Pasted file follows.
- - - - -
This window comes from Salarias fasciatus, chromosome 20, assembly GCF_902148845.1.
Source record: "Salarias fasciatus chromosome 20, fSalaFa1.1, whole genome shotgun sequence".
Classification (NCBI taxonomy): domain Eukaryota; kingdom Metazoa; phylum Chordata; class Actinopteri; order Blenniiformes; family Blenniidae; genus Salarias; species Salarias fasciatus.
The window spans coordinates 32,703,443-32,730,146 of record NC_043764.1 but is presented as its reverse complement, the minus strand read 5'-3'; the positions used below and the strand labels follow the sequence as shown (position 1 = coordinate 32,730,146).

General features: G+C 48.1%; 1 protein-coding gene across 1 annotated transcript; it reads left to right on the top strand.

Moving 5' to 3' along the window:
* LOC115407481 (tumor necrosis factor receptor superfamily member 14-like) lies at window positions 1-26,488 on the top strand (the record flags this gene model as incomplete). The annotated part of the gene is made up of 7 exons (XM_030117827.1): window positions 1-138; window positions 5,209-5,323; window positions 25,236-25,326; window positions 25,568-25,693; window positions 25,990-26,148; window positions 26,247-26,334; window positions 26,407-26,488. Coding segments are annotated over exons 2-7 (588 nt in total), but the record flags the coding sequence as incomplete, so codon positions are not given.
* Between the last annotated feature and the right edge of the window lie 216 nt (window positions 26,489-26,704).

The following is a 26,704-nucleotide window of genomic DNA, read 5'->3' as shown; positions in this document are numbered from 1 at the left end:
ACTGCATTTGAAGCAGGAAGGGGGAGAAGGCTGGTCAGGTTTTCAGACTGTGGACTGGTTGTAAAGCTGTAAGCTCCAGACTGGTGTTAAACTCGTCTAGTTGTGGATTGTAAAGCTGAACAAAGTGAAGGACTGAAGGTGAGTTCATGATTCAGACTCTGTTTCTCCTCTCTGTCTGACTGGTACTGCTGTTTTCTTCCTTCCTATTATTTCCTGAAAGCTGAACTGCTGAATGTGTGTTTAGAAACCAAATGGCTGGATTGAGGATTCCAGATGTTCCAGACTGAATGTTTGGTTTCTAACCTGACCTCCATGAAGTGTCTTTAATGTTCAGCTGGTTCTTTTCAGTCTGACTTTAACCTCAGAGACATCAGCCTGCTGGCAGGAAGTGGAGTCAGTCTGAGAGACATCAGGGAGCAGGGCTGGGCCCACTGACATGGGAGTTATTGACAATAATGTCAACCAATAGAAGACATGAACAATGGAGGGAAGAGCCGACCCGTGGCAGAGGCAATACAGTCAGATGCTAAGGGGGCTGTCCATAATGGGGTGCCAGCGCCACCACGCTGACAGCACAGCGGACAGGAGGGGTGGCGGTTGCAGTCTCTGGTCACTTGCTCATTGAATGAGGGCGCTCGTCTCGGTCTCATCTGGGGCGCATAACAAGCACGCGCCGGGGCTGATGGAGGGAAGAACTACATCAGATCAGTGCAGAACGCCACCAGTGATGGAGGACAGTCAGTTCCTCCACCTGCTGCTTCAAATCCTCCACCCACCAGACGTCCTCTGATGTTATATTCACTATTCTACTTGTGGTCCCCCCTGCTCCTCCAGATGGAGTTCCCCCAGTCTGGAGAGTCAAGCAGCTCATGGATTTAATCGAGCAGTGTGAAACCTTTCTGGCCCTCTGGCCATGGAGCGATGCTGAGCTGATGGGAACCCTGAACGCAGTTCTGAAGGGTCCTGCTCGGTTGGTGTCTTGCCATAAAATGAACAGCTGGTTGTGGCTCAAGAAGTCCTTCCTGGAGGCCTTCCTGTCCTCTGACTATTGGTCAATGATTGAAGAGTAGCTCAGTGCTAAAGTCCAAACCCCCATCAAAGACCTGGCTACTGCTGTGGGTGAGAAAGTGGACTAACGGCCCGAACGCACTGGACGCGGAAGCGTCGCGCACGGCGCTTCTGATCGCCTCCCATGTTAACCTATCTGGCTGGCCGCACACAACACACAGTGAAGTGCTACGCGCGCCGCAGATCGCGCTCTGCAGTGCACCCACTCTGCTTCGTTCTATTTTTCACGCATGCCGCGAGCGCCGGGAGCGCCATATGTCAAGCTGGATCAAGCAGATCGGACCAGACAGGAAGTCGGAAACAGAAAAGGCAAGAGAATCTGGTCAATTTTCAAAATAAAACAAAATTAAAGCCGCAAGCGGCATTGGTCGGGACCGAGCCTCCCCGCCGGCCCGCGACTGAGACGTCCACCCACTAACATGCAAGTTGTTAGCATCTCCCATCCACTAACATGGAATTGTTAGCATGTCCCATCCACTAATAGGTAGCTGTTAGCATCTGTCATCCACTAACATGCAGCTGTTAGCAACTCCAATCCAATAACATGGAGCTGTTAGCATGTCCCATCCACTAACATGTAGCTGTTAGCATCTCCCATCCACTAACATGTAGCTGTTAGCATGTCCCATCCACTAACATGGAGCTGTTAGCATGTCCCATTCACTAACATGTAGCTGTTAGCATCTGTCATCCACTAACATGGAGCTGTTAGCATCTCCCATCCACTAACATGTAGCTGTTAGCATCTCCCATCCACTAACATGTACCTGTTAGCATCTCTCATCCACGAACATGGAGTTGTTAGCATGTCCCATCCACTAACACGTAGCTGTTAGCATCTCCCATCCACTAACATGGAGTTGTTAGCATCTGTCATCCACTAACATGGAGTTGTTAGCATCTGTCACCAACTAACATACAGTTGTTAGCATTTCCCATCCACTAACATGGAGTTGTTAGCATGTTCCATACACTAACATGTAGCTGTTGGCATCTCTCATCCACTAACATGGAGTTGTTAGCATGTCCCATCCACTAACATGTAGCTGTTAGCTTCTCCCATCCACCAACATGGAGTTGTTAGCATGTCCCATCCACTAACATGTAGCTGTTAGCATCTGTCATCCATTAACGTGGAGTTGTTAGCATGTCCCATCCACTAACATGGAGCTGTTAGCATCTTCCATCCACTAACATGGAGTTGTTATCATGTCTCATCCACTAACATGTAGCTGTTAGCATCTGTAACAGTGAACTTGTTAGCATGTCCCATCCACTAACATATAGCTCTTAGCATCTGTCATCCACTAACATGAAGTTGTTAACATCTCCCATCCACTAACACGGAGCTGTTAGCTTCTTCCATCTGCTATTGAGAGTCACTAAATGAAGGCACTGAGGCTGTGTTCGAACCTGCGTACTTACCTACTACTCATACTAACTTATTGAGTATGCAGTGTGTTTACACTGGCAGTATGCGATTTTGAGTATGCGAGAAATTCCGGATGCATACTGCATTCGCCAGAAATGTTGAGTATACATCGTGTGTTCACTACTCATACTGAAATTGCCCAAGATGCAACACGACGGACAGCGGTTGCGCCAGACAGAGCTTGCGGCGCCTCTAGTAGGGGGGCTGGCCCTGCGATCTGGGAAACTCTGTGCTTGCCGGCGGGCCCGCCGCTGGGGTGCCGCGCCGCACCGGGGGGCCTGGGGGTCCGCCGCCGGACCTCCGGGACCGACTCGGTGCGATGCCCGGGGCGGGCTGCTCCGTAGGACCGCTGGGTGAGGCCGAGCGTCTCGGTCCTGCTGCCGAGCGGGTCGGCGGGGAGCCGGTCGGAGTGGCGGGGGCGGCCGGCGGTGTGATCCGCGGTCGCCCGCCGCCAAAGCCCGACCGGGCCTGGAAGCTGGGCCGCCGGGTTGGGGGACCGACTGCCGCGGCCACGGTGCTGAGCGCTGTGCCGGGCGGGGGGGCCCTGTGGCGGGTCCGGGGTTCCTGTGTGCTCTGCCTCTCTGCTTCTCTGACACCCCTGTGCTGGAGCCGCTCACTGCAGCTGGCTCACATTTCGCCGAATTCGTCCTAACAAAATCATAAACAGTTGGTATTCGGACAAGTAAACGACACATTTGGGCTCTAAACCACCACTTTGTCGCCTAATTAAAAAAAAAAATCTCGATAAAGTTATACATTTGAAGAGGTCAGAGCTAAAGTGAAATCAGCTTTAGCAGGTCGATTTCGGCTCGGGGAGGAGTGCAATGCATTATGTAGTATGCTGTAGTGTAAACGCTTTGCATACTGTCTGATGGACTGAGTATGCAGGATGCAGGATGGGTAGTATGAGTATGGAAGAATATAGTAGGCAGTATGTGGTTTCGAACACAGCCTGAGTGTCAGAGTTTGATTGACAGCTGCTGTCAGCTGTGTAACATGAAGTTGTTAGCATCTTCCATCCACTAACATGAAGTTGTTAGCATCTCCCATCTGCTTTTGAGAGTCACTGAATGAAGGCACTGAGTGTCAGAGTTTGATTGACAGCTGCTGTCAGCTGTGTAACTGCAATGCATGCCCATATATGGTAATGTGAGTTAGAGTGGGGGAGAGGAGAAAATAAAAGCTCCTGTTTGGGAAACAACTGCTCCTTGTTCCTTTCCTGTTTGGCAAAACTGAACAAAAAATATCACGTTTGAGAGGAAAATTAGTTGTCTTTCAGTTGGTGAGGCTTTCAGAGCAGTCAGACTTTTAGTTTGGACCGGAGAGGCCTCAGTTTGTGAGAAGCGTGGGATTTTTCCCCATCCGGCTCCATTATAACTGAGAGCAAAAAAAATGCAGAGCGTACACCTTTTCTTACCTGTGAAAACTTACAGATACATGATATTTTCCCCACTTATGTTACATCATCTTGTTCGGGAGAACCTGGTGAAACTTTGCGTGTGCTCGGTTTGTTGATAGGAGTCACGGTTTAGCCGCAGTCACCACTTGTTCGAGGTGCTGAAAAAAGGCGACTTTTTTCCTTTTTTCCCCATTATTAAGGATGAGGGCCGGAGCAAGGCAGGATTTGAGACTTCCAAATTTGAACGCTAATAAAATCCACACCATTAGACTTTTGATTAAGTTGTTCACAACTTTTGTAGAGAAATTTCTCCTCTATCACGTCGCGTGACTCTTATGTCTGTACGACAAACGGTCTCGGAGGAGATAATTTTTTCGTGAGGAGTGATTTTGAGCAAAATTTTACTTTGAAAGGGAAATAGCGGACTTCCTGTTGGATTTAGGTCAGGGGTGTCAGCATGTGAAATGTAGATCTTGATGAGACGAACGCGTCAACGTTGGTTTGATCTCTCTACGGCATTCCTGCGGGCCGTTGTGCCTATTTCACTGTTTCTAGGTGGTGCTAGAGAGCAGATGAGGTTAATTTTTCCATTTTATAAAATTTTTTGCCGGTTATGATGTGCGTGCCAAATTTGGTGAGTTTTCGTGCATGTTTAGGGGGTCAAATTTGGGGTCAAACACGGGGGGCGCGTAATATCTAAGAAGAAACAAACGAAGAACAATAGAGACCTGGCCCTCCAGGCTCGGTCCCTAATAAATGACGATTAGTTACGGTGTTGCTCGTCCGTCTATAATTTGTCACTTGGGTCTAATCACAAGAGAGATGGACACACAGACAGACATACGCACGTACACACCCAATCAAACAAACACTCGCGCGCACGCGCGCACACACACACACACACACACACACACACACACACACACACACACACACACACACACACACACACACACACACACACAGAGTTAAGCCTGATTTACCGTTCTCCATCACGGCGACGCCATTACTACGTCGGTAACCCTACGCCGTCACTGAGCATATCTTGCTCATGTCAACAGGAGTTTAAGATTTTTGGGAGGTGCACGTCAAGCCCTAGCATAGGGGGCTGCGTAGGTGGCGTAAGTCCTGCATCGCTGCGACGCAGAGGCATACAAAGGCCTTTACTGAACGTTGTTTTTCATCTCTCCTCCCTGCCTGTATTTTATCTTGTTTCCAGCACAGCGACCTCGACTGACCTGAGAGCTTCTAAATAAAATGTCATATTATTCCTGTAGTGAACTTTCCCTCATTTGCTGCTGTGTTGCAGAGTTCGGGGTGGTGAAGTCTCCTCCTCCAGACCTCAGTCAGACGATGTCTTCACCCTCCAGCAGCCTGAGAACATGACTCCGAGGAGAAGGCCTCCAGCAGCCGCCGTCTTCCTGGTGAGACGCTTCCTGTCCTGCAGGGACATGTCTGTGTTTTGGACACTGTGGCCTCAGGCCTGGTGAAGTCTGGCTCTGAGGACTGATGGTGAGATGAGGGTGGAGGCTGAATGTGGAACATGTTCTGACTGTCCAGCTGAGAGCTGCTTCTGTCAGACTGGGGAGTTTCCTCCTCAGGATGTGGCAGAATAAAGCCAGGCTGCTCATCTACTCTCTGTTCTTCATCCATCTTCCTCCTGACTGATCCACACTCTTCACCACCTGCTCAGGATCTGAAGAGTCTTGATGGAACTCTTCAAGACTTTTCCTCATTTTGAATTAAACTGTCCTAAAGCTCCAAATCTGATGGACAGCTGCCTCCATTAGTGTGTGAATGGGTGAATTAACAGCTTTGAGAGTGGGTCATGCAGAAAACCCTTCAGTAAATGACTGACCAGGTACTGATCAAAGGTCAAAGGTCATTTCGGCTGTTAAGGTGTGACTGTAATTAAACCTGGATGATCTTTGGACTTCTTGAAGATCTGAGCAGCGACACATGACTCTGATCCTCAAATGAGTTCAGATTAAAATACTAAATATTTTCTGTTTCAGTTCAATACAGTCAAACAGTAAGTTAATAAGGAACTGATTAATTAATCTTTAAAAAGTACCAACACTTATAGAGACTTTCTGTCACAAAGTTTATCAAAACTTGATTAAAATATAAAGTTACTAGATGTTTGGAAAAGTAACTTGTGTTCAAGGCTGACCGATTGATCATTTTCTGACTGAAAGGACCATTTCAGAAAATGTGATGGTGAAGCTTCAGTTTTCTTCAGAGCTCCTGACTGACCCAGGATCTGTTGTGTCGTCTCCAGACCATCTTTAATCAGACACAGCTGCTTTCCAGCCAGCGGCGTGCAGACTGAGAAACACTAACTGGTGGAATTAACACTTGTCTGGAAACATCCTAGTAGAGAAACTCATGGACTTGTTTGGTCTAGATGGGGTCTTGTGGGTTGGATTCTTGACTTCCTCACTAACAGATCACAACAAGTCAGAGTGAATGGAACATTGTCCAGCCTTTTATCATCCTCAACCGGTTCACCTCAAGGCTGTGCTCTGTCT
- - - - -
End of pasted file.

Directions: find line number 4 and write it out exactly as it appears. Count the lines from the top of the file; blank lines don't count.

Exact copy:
The window spans coordinates 32,703,443-32,730,146 of record NC_043764.1 but is presented as its reverse complement, the minus strand read 5'-3'; the positions used below and the strand labels follow the sequence as shown (position 1 = coordinate 32,730,146).